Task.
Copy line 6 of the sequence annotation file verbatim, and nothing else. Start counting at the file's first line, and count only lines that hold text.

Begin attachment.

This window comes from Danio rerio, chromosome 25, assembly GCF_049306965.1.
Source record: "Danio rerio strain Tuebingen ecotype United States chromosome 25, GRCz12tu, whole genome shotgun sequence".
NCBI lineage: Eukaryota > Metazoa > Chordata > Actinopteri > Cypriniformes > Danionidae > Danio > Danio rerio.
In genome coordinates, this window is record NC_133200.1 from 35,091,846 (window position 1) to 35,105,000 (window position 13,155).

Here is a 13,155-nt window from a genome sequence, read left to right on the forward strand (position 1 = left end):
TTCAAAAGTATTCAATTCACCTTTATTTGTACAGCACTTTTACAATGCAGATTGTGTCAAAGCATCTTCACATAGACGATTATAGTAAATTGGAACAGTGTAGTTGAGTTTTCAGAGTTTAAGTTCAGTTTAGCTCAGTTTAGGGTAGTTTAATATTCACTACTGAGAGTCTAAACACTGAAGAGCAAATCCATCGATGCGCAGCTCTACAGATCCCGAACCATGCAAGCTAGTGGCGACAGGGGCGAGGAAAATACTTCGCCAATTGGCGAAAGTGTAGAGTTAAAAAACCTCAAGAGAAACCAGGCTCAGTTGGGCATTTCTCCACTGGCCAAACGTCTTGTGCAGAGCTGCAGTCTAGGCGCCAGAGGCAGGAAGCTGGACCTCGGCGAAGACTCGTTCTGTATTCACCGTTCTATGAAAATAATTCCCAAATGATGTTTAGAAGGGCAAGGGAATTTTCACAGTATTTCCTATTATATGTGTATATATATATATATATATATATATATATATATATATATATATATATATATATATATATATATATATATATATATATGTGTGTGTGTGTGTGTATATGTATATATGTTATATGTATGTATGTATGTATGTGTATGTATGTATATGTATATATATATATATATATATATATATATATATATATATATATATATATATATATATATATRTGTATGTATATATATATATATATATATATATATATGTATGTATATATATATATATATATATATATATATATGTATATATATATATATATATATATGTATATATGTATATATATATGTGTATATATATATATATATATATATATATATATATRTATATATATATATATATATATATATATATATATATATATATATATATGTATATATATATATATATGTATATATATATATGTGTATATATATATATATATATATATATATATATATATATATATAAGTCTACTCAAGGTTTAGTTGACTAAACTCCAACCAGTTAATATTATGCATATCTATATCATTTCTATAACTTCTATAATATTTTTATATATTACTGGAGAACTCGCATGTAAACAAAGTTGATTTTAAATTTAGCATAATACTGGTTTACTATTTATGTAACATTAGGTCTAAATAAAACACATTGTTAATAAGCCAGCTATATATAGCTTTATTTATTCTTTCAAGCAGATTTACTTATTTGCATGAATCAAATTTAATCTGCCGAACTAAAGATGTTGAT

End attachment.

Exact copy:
TTCAAAAGTATTCAATTCACCTTTATTTGTACAGCACTTTTACAATGCAGATTGTGTCAAAGCATCTTCACATAGACGATTATAGTAAATTGGAACAGTGTAGTTGAGTTTTCAGAGTTTAAGTTCAGTTTAGCTCAGTTTAGGGTAGTTTAATATTCACTACTGAGAGTCTAAACACTGAAGAGCAAATCCATCGATGCGCAGCTCTACAGATCCCGAACCATGCAAGCTAGTGGCGACAGGGGCGAGGAAAATACTTCGCCAATTGGCGAAAGTGTAGAGTTAAAAAACCTCAAGAGAAACCAGGCTCAGTTGGGCATTTCTCCACTGGCCAAACGTCTTGTGCAGAGCTGCAGTCTAGGCGCCAGAGGCAGGAAGCTGGACCTCGGCGAAGACTCGTTCTGTATTCACCGTTCTATGAAAATAATTCCCAAATGATGTTTAGAAGGGCAAGGGAATTTTCACAGTATTTCCTATTATATGTGTATATATATATATATATATATATATATATATATATATATATATATATATATATATATATATATATATATATATATATGTGTGTGTGTGTGTGTATATGTATATATGTTATATGTATGTATGTATGTATGTGTATGTATGTATATGTATATATATATATATATATATATATATATATATATATATATATATATATATATATATATATRTGTATGTATATATATATATATATATATATATATATGTATGTATATATATATATATATATATATATATATATGTATATATATATATATATATATATGTATATATGTATATATATATGTGTATATATATATATATATATATATATATATATATRTATATATATATATATATATATATATATATATATATATATATATATATGTATATATATATATATATGTATATATATATATGTGTATATATATATATATATATATATATATATATATATATATATAAGTCTACTCAAGGTTTAGTTGACTAAACTCCAACCAGTTAATATTATGCATATCTATATCATTTCTATAACTTCTATAATATTTTTATATATTACTGGAGAACTCGCATGTAAACAAAGTTGATTTTAAATTTAGCATAATACTGGTTTACTATTTATGTAACATTAGGTCTAAATAAAACACATTGTTAATAAGCCAGCTATATATAGCTTTATTTATTCTTTCAAGCAGATTTACTTATTTGCATGAATCAAATTTAATCTGCCGAACTAAAGATGTTGAT